I completely forgot to post the announcement here, but I released the new album on Friday!
My spouse encountered the word “betweenity” in a list of unusual words that should be more common, and I agree.
I was going to use the name anyway, so it is a handy coincidence that the album was released on the last “day upon the year” of the Kemetic Orthodox calendar — a set of 5 (sometimes 6) days inserted between the end and beginning of a 360-day calendar year. In that religion, that is a time of uncertainty and disruption, but also celebration and ritual as each day celebrates the birth of one of the major gods. At dawn of the first day of the new year, everything is put right, and the Nile flood follows (allowing life-sustaining agriculture, kind of a big deal!)
I was Kemetic Orthodox for several years, a priest in fact. My religious status for the past several years could be described as betweenity. I don’t not believe, and I still love the gods, but at the same time, I am not participating as part of the temple or praying regularly. (*) This is something that I’m generally at peace with, even though I don’t particularly know why I’m at peace with it. (And I can imagine experienced Kemetic Orthodox folks nodding and saying “that sounds exactly what a Seshat child would say, if you can get them to talk in the first place,” and, well, yeah.)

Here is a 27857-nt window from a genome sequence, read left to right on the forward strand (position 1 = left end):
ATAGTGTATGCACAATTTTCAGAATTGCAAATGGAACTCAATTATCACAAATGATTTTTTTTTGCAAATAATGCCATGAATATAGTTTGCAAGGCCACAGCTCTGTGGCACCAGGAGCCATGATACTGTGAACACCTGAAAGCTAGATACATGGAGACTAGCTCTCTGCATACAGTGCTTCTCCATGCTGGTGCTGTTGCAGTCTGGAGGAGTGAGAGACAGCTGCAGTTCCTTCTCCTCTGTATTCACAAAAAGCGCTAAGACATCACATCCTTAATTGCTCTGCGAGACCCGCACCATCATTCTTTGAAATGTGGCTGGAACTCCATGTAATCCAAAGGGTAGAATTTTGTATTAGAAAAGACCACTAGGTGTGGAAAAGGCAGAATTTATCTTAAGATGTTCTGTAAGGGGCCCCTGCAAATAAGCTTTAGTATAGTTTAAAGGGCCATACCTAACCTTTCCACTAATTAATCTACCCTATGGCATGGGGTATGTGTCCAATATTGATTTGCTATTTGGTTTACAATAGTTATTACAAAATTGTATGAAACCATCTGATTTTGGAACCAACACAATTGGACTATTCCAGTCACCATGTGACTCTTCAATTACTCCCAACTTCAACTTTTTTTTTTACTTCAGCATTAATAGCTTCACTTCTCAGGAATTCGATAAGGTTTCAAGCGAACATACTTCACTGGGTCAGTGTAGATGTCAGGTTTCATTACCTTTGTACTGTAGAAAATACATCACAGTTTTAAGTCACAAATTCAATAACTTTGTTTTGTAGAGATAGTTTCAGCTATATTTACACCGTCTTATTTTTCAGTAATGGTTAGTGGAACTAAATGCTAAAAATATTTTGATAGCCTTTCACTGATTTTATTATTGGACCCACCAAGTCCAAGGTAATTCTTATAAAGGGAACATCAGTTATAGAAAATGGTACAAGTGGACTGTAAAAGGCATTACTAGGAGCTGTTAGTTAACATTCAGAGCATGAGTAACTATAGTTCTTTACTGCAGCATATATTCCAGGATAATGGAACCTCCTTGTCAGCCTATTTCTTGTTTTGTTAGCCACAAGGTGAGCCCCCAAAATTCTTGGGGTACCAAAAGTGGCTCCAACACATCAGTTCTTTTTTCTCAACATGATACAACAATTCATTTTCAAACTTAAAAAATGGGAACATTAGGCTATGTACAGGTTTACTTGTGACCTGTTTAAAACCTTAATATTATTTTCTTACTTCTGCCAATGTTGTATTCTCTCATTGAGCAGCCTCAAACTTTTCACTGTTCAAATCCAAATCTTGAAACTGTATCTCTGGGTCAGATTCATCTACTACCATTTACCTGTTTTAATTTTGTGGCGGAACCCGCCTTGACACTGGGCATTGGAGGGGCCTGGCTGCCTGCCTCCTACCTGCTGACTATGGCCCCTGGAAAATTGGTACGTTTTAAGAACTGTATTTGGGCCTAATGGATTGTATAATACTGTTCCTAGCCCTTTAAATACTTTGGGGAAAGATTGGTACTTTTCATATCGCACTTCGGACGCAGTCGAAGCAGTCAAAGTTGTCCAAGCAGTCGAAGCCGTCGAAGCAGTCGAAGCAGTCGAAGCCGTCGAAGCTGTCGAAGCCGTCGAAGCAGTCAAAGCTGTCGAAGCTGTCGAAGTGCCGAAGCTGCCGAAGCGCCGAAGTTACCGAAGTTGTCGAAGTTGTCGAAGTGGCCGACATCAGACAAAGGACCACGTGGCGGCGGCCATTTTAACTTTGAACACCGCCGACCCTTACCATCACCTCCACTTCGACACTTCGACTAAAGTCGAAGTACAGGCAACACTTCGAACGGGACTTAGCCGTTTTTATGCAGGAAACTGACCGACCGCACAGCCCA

Near the end of each year, there is a specific festival in which an oracle declares which god(s) will preside over the coming year. For this year, it is Nefertem, “the Beautifully Complete”, and a lot of it went right to my heart. I don’t, at this time, see myself returning to the temple but this is giving me something to think about.
(*) a bit here to make my stance clear on something. I very much dislike the closed-minded dogmatism of certain major religions. A large part of what drew me to Kemetic Orthodoxy is that it claims no exclusivity to “The Truth” — it can’t, it has multiple different creation stories, gods older than their own parents or who existed before the first god created himself, etc. It has no opposition to or denial of science, nor other religions. And the rules for being a good human all basically come down to “don’t ruin it for other people.” And it doesn’t proselytize. If I had to summarize what the point of the religion is, I would say it’s an art rather than a poor substitute for science, and it can give personal meaning, motivation, peace and strength.